4. Which machine?!

    The first instruction in the dialog says “Click No to retain the items on the other machine”.

    Which machine?!

    Every time I encounter this dialog I have to stop and work it out, and it always takes me ages: okay, so there are 63 items missing or deleted on the Psion, so the “other machine” must be the PC … right? … right??! So do I want them also to be deleted on the PC? Why could they not just have said: “Click No to keep the items on the PC”?

Confirmation

Once you get past that dialog and decide that yes, you do indeed want to delete the items permanently on both PC and Psion you’re then given the option to back out:

Psion confirmation dialog 2

Confirmation

About to permanently remove items from both PC and Psion.

Are you sure?

The options now, at least, are a more intuitive yes or no. It’s just a shame that you have to practically melt your brain answering the previous question to get there!

Sadly PsiWin is no longer in development — version 2.3.3 (build 149) came out in 2001, and still works with Windows XP, and up-to-and-including Office 2007 — so there is no opportunity to campaign to improve these dialog boxes.

Unless someone is handy with a hex editor … anyone?

Update

Following Mike’s helpful comment below, which made me explain myself a little better I’ve mocked up the following dialogs using Microsoft Visio:

Mock-up of Psion sync dialog box

I have created two here, which (I hope) makes it clear which machines are being referred to and what to do. At a quick glance I can tell on which machine the data is missing or deleted and on which machine’s data I’m being asked to decide. The buttons are also better labelled.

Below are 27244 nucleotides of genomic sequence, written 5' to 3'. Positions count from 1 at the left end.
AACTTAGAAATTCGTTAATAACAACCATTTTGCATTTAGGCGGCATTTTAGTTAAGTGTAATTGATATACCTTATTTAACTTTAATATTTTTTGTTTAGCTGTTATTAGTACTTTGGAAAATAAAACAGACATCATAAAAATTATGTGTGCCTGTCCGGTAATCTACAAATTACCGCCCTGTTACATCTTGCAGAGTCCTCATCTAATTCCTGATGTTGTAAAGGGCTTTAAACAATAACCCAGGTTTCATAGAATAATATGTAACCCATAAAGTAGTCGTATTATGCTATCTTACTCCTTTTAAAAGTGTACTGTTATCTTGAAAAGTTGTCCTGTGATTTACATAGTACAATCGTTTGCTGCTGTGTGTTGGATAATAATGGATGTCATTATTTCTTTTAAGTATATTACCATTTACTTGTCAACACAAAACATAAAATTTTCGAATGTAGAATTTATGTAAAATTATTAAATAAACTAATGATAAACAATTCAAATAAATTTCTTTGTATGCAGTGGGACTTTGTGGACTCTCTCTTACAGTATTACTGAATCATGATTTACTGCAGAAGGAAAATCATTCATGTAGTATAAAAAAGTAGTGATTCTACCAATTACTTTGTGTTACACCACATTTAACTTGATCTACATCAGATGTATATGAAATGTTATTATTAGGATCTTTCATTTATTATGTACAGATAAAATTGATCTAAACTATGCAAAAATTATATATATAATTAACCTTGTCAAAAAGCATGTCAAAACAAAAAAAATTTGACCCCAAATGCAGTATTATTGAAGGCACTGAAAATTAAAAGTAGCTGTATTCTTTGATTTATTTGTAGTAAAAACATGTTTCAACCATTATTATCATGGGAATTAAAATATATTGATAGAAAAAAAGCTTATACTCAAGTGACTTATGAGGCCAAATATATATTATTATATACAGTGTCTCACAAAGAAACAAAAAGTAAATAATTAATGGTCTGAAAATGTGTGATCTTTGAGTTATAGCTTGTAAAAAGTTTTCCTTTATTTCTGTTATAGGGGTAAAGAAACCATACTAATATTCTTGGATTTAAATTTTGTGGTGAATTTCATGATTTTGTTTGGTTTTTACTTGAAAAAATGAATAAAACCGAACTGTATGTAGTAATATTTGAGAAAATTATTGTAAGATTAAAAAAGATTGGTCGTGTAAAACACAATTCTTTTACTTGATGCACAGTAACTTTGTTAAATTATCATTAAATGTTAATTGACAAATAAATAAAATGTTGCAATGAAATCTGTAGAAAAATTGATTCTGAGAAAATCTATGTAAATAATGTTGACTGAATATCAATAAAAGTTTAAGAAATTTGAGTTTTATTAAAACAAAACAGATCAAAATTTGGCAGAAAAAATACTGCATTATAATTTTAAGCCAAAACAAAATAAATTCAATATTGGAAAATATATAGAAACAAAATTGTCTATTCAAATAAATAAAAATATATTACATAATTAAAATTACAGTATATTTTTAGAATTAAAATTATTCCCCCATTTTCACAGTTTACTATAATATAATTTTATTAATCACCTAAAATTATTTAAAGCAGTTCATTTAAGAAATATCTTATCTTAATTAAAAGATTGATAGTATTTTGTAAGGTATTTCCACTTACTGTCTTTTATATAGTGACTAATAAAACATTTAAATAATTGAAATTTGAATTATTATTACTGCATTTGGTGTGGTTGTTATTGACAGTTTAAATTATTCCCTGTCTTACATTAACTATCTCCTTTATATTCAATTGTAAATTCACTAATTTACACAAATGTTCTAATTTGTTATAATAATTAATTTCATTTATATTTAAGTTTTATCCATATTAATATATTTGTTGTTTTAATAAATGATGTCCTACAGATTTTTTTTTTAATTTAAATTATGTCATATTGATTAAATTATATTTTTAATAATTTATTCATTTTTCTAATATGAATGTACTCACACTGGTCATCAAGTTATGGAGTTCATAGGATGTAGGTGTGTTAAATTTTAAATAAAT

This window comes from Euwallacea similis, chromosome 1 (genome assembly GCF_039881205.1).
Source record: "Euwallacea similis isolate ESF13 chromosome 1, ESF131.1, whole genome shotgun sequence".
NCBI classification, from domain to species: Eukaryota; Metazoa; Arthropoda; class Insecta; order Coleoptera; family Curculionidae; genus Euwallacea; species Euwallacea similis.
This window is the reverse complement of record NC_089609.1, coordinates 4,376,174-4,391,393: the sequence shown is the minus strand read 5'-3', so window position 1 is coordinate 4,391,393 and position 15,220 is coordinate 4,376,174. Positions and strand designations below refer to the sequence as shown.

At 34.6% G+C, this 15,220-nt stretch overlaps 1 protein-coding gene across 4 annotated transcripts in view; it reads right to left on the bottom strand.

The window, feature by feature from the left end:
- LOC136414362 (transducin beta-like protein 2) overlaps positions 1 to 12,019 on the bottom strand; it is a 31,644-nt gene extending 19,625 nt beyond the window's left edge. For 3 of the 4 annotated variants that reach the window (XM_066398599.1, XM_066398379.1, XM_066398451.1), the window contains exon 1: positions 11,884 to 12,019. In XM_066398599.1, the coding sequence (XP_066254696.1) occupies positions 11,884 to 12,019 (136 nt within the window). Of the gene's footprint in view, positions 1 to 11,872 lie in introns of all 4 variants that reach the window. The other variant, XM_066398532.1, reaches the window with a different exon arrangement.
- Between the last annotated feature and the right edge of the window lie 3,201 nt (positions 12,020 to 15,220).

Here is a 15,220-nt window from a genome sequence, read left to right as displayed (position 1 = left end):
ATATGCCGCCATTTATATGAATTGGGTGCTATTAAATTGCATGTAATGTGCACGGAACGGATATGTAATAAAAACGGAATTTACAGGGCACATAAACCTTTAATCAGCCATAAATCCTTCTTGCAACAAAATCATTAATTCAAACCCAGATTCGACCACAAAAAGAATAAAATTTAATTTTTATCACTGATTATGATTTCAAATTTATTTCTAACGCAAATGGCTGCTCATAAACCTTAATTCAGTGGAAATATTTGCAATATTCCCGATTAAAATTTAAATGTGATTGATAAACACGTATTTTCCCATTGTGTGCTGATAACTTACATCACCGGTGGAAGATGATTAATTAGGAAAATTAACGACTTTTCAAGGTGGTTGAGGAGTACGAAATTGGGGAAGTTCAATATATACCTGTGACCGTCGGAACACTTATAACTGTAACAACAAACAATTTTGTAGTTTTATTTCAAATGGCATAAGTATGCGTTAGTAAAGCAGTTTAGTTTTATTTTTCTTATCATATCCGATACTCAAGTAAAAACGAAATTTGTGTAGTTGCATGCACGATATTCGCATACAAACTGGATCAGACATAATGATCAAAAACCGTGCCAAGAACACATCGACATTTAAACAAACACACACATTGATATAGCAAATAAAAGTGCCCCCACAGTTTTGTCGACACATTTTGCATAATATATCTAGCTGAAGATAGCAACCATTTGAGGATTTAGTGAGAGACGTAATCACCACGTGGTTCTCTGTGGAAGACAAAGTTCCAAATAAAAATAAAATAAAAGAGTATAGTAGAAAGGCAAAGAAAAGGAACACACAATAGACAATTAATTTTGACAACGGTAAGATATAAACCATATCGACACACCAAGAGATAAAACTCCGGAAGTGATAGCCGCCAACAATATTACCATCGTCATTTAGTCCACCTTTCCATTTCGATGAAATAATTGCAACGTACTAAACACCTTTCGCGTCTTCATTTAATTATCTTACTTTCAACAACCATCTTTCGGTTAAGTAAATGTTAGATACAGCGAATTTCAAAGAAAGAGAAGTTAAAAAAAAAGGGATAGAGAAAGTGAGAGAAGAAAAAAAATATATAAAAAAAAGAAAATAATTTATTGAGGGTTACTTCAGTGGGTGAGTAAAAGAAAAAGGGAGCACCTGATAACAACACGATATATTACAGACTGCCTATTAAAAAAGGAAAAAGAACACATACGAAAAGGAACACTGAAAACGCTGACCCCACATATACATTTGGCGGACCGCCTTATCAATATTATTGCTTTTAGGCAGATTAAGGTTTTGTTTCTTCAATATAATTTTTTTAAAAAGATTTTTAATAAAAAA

(ErrorĂ¢â‚¬™d entries on this blog are named after the popular Worse Than Failure feature.)

Where did I last synchronize my Psion?

Over the last couple of months, whenever I have taken out my Psion Series 5mx in public there has always been someone who oohs and ahhs over it and asks if this will be the next big thing. They’re often quite surprised when I say that it was manufactured over seven years ago in 1999.

I use my Psion every day. For me it has everything I need: Agenda, Tasks and Contacts which I can synchronize with Microsoft Outlook; a word processor, a database, the ability to send and receive e-mails, and a host of other useful extras: MP3 player, UK map, street maps, dictionary, encyclopedia and a cut-down version of the Internet Movie Database (I kid you not) … and it has a decent and usable keyboard, unlike some modern PDAs. (I’m a believer in using the right tool for the job.)

There was only one thing, however, that was annoying me about my Psion: I could never remember which PC I’d last synchronized it with. Was it my home PC or my work PC?

That was until I came up with this simple, but elegant solution. I protect my trusty Psion in a Grey Pod Hardcase from Proporta, which was designed and injection moulded from crash-helmet grade ABS plastic, which has a wee pocket on the inside of the lid which I presume is to store business cards, or SD cards, or the like.

Open Psion case showing a card that says WORK.

I use this little pocket to store two things: a small stash of business cards and another card on which I’ve written “Work” at one end and “Home” at the other. So now, whenever I synchronize the Psion with a PC I turn the card round to indicate where it was last synchronized.

Simple, huh!